While 2020 is known as the year of the “Rat” in the Chinese Calendar, every year could be called the year of the “Flood.”
For 500 years, China’s rivers have gone through catastrophic flooding cycles – killing many and causing millions in water damage.
While China has tried the more typical solutions of dams and levees, a more unique approach is being pursued in the city of Chongqing.
Chongqing, which has been dubbed by some as “Sponge City”, has undertaken a massive effort to install systems that will collect, reuse, and eventually redistribute rainwater back to the Yangtze and Jialing rivers.
As reported in Bloomberg Green:
“The ‘sponge city’ initiative, launched in 2015, is an attempt to reverse that — soak up heavy precipitation and release it slowly into the river and reservoirs. Using features such as rooftop gardens, scenic wetland parks, permeable pavements and underground storage tanks, the plan is to eventually absorb or reuse 70% of the rainwater that falls on four-fifths of China’s urban land.”
But natural floods aren’t China’s only problem.
Incredibly rapid urbanization without proper planning from China’s Communist government has led to more frequent floods in areas where they historically did not happen as often.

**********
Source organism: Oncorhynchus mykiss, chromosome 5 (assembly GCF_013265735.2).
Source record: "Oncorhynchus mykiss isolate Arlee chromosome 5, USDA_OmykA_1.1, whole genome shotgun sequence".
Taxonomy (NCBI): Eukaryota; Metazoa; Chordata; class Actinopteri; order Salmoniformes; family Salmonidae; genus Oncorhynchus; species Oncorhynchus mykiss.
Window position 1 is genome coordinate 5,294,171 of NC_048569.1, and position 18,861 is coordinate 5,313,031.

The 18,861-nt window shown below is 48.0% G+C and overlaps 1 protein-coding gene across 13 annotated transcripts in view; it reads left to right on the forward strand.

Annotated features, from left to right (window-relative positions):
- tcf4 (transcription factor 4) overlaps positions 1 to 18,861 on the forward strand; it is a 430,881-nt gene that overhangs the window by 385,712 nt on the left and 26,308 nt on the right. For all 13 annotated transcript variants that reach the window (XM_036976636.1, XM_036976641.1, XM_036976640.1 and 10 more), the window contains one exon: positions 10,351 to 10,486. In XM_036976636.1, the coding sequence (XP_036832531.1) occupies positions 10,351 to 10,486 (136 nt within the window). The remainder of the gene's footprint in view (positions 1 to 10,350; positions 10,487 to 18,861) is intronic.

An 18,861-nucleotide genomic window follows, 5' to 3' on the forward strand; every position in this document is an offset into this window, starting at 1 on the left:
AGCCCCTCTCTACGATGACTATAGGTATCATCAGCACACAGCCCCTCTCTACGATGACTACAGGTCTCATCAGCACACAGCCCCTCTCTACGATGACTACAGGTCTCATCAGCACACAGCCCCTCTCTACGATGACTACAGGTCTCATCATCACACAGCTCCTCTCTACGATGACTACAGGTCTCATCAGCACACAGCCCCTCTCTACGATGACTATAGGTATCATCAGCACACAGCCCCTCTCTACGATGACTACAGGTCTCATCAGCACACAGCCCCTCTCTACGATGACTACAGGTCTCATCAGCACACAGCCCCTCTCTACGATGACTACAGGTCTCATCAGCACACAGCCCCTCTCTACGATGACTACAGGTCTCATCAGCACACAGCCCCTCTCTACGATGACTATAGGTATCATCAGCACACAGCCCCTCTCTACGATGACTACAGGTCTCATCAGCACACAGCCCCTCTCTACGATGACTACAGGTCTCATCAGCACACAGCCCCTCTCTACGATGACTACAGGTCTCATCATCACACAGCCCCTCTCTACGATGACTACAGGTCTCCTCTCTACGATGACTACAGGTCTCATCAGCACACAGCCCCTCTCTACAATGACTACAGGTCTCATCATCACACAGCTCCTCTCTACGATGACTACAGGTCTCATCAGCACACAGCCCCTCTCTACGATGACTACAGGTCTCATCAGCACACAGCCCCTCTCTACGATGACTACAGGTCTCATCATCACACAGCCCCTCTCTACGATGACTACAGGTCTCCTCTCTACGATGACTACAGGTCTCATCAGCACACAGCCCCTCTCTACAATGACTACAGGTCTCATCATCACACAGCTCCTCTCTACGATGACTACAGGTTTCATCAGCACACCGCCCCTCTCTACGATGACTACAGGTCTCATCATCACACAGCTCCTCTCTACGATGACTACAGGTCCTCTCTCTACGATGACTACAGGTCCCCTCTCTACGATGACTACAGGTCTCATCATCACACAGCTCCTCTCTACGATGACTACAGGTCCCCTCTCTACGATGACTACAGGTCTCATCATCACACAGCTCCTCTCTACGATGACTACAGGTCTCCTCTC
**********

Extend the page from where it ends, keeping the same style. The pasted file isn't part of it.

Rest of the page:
Bloomberg Green explains further:
“Wuhan was once known as the ‘city of 100 lakes,’ a reference to its giant flood plain which used to absorb the river’s annual floods. About three-quarters of those lakes were filled in for construction in the past thirty years.”
As China tries to grapple with its floods, more and more levees are being built along the Yangtze in particular. The length of those levees now adds up to a greater length than the Great Wall of China.
And what’s worse, while the “Sponge City” idea sounds great, some Chinese citizens are claiming that the idea isn’t so fantastic after all.
“‘The developers cut down the forest and destroy the grass, build houses, and then plant decorative trees so it becomes a ‘sponge city’ and they make a bunch of money,’ said Zuo, a taxi driver in Chongqing who also would only give his family name.”
Still, some analysts and environmentalists say the fact that the government is even trying to adapt to the floods through Sponge City and other initiatives is a good sign.
Only time will tell if these Sponge Cities are worth it.
To read the full article in Bloomberg Green, click here.